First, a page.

Richard III: Ethics and the archaeology of death

By Professor Sarah Tarlow, Director of the Centre for Historical Archaeology, University of Leicester.

The bodies of the dead have powerful social, religious and emotional meanings. Archaeologists around the world are aware that this means they need to be careful when balancing their needs for research material with the sensitivities of others. Under English law excavated human remains should normally be reburied within two years. Sometimes, however, archaeologists do not always see reburial as the best option, and longer study periods can be agreed, or we can retain the option to return to reburied assemblages. While they are being studied it is considered good practice in archaeology to treat human remains  ‘respectfully’ – a rather vague term but it would certainly include treating them in a serious and scholarly way, and not putting silly hats onto skulls or giving skeletons comic nicknames. In the case of church burials, the presumption is that the burials of the dead should not normally be disturbed. So the excavation at Greyfriars was quite unusual because burials were excavated even though there was no immediate threat of destruction. The project was granted a licence to excavate up to six burials in order to meet their research goals. In the event, they only removed a single burial; other burials uncovered were highly unlikely to be Richard III and so they were left undisturbed.

One of the surprising things about the huge attention paid to the announcement earlier this week that the remains of  Richard III have been found in Leicester is that hardly anyone has expressed discomfort about us excavating, studying and showing photographs of human remains. As we have seen, scientific testing of the bones can tell us a great deal of interesting information. We can learn about the date of the bones, his probable diet, his sex and even his family relationships. Some of this testing is destructive. Archaeologists need to balance the gains in knowledge against the damage to the integrity of the bones; and to any offence to people’s religious, emotional and ethical beliefs.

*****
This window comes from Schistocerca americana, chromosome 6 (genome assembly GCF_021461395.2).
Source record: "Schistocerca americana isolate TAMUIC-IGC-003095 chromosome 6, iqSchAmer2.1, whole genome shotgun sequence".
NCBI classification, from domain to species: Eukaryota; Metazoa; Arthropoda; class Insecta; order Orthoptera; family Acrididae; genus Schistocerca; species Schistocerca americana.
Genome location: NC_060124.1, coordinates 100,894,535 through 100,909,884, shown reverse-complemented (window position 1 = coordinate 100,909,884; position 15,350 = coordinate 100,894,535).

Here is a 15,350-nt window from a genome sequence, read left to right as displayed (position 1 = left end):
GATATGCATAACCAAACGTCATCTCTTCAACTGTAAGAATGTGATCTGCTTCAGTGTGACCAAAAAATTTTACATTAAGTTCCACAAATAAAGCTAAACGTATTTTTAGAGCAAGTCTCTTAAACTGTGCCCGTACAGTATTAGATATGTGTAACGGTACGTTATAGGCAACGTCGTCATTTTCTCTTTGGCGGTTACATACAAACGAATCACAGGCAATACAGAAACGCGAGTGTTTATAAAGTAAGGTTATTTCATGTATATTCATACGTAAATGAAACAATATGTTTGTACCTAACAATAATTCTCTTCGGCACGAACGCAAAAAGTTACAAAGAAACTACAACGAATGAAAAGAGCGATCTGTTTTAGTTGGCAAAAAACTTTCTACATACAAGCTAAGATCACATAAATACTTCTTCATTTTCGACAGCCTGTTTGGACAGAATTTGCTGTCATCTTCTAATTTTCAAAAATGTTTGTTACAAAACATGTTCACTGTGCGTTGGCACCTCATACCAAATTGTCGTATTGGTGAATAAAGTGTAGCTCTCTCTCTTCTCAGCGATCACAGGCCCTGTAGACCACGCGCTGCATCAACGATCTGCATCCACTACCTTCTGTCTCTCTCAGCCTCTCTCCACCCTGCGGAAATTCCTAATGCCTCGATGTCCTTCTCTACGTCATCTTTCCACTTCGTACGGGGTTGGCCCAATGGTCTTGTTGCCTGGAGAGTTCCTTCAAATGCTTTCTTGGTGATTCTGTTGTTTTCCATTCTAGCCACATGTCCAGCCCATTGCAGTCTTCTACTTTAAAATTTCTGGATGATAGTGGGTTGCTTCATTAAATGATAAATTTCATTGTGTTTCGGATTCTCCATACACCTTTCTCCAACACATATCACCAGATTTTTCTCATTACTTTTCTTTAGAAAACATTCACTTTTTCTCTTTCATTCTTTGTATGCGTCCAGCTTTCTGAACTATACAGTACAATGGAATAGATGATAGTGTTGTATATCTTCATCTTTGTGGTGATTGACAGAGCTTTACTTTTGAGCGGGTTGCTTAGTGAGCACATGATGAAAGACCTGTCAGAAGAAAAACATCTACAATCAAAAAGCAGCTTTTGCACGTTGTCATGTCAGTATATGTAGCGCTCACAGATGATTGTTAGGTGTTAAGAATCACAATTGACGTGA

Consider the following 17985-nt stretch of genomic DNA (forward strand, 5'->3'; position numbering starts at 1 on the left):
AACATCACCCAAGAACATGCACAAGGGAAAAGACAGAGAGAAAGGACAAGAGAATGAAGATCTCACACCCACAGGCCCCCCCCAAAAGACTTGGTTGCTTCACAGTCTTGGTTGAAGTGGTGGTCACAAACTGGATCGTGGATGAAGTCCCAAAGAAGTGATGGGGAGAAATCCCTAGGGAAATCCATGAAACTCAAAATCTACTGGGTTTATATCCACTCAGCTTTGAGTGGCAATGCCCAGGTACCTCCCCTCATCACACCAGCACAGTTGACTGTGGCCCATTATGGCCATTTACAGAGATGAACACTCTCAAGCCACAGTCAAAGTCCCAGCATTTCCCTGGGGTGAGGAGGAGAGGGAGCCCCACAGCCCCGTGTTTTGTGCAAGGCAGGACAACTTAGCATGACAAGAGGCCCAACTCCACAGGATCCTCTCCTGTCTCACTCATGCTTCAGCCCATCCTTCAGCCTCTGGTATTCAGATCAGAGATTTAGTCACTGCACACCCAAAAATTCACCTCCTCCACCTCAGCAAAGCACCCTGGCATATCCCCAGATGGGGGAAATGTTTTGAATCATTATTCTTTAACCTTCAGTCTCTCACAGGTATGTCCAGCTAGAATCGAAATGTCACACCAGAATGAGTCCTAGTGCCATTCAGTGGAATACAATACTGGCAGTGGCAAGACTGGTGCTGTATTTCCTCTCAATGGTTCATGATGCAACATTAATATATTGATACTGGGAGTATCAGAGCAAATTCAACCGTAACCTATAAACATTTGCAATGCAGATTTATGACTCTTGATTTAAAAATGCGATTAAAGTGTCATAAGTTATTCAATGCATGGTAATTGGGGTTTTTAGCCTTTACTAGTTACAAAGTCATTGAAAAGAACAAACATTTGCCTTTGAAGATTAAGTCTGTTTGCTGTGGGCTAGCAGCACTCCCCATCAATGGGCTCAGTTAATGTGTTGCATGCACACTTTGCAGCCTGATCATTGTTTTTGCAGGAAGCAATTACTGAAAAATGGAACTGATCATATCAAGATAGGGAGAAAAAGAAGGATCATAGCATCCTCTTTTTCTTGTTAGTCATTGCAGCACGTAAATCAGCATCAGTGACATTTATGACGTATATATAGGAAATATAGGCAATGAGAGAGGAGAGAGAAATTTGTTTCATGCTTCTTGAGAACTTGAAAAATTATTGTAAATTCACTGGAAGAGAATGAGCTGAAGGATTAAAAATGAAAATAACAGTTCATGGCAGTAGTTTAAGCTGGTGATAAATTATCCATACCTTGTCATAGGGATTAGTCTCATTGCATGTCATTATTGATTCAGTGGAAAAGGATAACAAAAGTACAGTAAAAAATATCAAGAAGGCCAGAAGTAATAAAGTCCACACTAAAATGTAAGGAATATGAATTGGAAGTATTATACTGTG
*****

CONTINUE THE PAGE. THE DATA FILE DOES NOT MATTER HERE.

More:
At the heart of our ethical decisions are the questions: whose interests do we need to consider? How can we best accommodate those different needs? Who stands to be harmed? The scientific needs of archaeologists, the desires of immediate descendants and relatives of the dead and the best interests of the local community and of any groups who identify strongly with those buried at a site all need to be taken into consideration. To complicate matters further we might also ask how we can accommodate the expectation of the dead person. Some people say that the dead person – by virtue of being dead – need not be considered, but the public response to the question of where Richard III should be reburied shows that many people do think it matters. However, many of these people have attributed very modern sentiments to Richard, such as wanting to be buried with his wife and expecting to remain undisturbed forever, and these might not be appropriate.

A person dying in England in the late fifteenth century would not normally expect their body to remain untouched until judgement day. Bones were frequently removed and redeposited after a few years to make room for new burials. And burial in the same grave as family members was not necessarily an expectation for most Britons until the eighteenth century.

Many British museums have removed human remains from display, despite the fact that where they remain they are often among the museum’s top attractions, and surveys suggest strong public support for the display of archaeological bones. Some archaeologists also feel uncomfortable about showing photographs of human remains, but in most of the UK this rarely causes offence and is not at the moment a big ethical problem. Against the ethical questions about how appropriate the public display of images of his bones is, we need to set Richard’s undoubted  familiarity with the display of saints’ bones and the custom of reinterment and movement of significant bodies from one place to another.

By Professor Sarah Tarlow, Director of the Centre for Historical Archaeology, University of Leicester.

Post a Comment

Your email is never shared. Required fields are marked *

*
*